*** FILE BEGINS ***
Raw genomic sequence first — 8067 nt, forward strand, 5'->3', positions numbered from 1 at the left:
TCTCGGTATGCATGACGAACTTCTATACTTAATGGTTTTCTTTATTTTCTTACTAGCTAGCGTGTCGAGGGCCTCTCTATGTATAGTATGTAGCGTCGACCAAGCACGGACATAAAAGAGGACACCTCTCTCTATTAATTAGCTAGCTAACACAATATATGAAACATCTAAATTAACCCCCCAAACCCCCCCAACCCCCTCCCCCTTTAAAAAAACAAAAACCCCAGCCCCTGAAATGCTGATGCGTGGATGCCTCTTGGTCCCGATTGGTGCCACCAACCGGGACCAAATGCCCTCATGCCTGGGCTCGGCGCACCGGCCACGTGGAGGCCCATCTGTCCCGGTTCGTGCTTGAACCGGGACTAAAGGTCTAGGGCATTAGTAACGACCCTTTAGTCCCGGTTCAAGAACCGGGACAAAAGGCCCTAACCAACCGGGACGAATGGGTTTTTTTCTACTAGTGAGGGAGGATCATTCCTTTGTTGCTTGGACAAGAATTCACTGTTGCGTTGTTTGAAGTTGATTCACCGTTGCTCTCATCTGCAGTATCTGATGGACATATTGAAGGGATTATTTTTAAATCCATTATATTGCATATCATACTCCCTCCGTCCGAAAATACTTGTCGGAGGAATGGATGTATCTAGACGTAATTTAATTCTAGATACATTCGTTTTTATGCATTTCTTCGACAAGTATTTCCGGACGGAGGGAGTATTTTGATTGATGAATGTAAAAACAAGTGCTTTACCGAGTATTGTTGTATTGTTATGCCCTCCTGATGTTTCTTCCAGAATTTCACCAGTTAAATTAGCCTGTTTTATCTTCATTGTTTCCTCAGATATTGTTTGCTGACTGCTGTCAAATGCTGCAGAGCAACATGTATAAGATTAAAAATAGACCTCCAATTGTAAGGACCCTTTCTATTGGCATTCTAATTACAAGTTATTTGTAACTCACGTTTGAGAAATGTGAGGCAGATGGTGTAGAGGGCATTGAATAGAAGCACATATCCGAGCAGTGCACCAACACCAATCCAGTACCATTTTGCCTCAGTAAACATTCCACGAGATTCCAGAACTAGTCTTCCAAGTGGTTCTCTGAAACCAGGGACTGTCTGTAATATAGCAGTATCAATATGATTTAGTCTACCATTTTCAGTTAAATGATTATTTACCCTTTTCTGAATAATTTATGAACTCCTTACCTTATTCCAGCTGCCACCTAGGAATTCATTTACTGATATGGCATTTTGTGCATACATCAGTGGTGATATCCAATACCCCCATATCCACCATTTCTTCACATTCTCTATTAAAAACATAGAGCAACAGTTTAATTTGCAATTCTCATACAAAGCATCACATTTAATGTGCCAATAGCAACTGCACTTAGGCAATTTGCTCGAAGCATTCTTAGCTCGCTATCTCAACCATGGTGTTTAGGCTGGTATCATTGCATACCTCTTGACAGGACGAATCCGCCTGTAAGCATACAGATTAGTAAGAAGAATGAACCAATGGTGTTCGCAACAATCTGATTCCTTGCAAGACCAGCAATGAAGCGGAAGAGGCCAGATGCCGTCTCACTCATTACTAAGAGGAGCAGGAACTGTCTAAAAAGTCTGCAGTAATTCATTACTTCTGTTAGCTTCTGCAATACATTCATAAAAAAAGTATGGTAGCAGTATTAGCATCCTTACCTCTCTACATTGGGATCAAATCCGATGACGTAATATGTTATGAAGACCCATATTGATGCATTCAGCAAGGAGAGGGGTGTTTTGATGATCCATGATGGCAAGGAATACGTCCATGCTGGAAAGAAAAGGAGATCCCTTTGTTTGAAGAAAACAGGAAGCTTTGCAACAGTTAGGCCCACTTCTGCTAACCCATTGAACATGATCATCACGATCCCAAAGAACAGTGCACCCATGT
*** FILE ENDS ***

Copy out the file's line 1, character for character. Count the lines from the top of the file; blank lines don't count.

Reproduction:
Raw genomic sequence first — 8067 nt, forward strand, 5'->3', positions numbered from 1 at the left: